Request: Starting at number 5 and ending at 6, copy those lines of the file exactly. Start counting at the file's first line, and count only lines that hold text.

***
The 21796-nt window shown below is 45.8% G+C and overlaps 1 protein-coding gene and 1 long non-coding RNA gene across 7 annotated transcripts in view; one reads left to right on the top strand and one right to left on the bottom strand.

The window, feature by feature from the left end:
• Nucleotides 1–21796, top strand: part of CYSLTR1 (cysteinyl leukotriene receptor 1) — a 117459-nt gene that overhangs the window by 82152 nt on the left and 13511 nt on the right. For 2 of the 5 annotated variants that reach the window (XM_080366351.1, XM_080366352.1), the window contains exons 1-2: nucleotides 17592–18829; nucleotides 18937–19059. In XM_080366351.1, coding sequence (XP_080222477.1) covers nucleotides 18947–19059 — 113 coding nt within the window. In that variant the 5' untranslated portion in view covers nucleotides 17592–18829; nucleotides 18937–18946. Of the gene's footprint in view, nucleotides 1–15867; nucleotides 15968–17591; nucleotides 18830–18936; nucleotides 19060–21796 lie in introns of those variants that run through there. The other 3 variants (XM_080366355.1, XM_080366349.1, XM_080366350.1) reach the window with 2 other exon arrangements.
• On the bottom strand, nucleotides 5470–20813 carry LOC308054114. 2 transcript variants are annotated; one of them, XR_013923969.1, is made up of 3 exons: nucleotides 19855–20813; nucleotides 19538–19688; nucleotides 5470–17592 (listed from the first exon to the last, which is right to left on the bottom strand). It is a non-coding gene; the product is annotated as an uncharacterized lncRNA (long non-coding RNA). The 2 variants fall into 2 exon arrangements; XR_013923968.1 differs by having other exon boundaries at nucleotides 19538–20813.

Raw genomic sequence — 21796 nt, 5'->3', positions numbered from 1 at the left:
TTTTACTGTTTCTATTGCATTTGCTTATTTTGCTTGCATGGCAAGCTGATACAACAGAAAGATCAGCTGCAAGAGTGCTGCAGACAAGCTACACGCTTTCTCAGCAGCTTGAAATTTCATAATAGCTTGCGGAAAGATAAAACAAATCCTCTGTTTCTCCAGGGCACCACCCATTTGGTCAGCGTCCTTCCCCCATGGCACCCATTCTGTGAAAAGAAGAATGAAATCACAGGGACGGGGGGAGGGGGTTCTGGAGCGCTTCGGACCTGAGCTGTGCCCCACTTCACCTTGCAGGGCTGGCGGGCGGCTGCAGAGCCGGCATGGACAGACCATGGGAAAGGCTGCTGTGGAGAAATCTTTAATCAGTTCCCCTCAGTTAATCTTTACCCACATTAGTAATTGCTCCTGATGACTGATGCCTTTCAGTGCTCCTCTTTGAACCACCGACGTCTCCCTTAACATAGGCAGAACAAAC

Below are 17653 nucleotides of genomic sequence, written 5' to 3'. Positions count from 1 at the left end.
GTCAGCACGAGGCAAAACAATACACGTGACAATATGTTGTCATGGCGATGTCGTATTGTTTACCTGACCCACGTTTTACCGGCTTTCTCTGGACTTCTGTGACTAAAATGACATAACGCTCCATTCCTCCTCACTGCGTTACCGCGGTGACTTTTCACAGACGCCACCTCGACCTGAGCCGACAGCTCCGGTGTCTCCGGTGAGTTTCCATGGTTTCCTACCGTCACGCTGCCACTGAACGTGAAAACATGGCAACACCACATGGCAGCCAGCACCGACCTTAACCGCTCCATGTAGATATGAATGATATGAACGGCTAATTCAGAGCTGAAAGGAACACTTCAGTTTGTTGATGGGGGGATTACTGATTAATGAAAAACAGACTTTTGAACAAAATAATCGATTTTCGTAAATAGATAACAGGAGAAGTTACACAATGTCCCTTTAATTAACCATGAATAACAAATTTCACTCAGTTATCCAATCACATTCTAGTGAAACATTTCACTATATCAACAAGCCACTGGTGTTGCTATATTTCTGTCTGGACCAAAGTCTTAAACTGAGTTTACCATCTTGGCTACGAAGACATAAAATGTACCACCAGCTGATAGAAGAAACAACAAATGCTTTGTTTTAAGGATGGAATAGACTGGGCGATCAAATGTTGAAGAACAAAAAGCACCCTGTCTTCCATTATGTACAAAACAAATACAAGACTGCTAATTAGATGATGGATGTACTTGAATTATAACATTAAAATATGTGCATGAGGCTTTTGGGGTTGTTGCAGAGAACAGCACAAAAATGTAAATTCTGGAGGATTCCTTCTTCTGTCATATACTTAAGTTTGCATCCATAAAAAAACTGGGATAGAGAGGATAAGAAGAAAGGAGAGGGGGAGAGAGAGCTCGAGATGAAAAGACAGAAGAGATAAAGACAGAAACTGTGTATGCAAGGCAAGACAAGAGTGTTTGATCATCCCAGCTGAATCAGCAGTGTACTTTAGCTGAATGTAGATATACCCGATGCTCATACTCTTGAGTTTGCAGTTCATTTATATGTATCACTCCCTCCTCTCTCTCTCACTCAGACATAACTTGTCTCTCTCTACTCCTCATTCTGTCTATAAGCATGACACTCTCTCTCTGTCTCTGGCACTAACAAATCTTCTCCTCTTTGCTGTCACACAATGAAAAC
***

Raw genomic sequence — 21796 nt, 5'->3', positions numbered from 1 at the left:
TTTTACTGTTTCTATTGCATTTGCTTATTTTGCTTGCATGGCAAGCTGATACAACAGAAAGATCAGCTGCAAGAGTGCTGCAGACAAGCTACACGCTTTCTCAGCAGCTTGAAATTTCATAATAGCTTGCGGAAAGATAAAACAAATCCTCTGTTTCTCCAGGGCACCACCCATTTGGTCAGCGTCCTTCCCCCATGGCACCCATTCTGTGAAAAGAAGAATGAAATCACAGGGACGGGGGGAGGGGGTTCTGGAGCGCTTCGGACCTGAGCTGTGCCCCACTTCACCTTGCAGGGCTGGCGGGCGGCTGCAGAGCCGGCATGGACAGACCATGGGAAAGGCTGCTGTGGAGAAATCTTTAATCAGTTCCCCTCAGTTAATCTTTACCCACATTAGTAATTGCTCCTGATGACTGATGCCTTTCAGTGCTCCTCTTTGAACCACCGACGTCTCCCTTAACATAGGCAGAACAAAC